The Design Museum’s new exhibition, Imagine Moscow: Architecture, Propaganda, Revolution, is in many respects a great improvement on its rather incoherent opening show (or collection of shows). It offers a timely look at the impact made by the Russian Revolution of 1917, and at what happened to doctrinaire Soviet building projects in the years that immediately followed. In this basic fashion, it offers a good partner to the Revolution show now at the Royal Academy, though there, it must be said, the message is both more complex and a great deal subtler.
The basic, inescapable fact is that, of the seven major architectural projects featured in the show, only one reached completion, and then not in the full form originally intended. This exception to the general run of things is Lenin’s tomb, where the corpse of the Bolshevik leader is preserved, and still displayed (but for how long?) like that of a Christian saint. Visitors still wait in line to see the body, though the line is less long than it was in Soviet times. Wikipedia reports: “Visitors are required to show respect while in the tomb: photography and videotaping inside the mausoleum are forbidden, as is talking, smoking, keeping hands in pockets, or wearing hats (unless female).” Pray hard enough to St Vlad the Marxist, and he might be able to work a miracle for you.
‘What resonates today is the sheer un-realism of all these schemes’
None of the other six projects exists in any recognisable form today. The site in Moscow intended for one of them, a gigantic Palace of the Soviets, was originally occupied by the Cathedral of Christ the Saviour, built in the 19th century. This was pulled down in 1931 to make way for a vast new building – a model for it was shown at the Paris World Exposition 1937. Construction started that year but was halted by the German invasion of 1941.After that the site for a while lay more or less desolate – at one point it was occupied by a swimming pool. Following the collapse of the Soviet Union, the cathedral was rebuilt, in something closely resembling its original form. This sequence of events offers a verdict in itself.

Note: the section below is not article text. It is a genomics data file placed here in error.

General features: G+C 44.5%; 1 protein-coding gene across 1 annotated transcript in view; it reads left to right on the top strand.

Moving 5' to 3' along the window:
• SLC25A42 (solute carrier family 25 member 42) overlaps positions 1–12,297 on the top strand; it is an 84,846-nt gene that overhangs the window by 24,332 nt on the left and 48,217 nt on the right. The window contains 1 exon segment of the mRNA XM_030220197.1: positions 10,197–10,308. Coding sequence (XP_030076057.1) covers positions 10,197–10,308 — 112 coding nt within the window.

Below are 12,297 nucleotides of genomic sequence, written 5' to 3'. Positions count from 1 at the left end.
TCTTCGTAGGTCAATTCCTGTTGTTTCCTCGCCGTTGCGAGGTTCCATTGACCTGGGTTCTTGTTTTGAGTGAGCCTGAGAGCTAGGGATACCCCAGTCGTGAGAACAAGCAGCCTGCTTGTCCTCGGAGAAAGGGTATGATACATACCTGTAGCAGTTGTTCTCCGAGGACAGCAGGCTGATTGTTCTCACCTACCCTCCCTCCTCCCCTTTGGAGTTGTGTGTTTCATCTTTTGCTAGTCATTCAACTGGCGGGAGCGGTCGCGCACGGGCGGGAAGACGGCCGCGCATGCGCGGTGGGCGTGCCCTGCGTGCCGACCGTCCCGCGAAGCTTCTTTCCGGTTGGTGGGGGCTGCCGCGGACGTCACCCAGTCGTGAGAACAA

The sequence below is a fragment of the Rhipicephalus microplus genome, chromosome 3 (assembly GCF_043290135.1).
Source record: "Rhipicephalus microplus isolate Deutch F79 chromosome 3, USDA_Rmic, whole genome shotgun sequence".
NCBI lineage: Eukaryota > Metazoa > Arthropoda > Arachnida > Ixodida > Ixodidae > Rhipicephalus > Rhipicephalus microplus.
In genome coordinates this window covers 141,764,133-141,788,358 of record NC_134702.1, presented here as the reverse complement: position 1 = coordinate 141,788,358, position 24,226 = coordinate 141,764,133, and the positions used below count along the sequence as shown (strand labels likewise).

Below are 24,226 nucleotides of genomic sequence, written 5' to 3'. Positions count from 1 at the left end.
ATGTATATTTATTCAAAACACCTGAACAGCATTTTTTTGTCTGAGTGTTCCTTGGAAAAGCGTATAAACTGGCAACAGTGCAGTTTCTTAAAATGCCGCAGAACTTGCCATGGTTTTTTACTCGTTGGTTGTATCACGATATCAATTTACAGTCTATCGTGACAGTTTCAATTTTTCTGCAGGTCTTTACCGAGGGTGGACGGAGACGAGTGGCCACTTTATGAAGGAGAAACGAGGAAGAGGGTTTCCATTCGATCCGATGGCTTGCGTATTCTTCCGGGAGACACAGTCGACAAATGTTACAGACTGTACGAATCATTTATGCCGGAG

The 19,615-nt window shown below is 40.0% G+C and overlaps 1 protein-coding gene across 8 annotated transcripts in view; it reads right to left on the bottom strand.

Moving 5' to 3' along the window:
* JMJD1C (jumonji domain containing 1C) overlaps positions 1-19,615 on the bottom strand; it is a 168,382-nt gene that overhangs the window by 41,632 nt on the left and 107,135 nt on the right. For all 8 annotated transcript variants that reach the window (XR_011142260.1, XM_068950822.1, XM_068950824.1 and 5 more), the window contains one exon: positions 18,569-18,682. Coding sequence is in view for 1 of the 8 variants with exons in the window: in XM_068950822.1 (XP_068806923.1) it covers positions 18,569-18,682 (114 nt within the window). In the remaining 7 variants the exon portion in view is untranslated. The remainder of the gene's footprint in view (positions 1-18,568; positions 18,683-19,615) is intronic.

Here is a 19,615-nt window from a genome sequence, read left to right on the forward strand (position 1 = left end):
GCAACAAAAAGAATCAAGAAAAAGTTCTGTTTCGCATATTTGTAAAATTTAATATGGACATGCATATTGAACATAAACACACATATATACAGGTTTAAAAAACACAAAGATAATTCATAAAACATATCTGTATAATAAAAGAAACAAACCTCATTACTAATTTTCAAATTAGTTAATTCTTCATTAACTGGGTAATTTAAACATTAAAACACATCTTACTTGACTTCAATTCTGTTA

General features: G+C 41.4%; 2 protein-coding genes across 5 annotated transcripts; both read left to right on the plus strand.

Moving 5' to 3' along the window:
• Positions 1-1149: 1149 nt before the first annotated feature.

In general, these aborted building projects reflected a determination to remake and transform Russian society, shared both by visionary Futurists and by the new rulers of Russia., though the latter turned out to have very different ideas about how the wished-for results might, in fact, be achieved. Among the dreams that never came to fruition was one for a Lenin Institute – a monumental central library intended to hold fifteen million books, which would transform a society many of whose members were still illiterate. There was also be a Health Factory on the shores of the Black Sea, dedicated to the idea of productive rest. A USSR Conference on Workers’ Vacations declared: “Like a machine, a person needs repair and recuperation; Socialist leisure restores the Proletarian machine-body.”
There was, too, a project for a Communal House, that would merge individual units into a single space, abolishing traditional family structures. As the catalogue for the show tells one:
“Communal kitchens and nurseries were [to be] introduced so that women could dedicate their free time to self-improvement. The emancipation of women was ultimately aimed at adding women to the workplace, one of the cornerstones of the new economic model of the Soviet Union.”
While I’m sure that at least some of these ideas resonate with visionary leftists today, the fact is that none of them worked in Soviet Russia, either in the short or the long term. What’s left is what one sees at the Design Museum – a lot of rather seductive graphic materials: posters, plans, architects’ drawings. Plus, tucked into a corner, a gigantic version of Lenin’s minatory forefinger, intended for a colossal statue that was never produced.
What resonates today is the sheer un-realism of all these schemes, which are comparable with Leonardo da Vinci’s seductive drawings of flying machine that would never have been able to fly. In the age on Brexit and of President Trump’s plans to revolutionise the provision of American healthcare and run American society without a continuing flow immigrants, either temporary or permanent, the show also, in a broader sense, seems right up to the minute.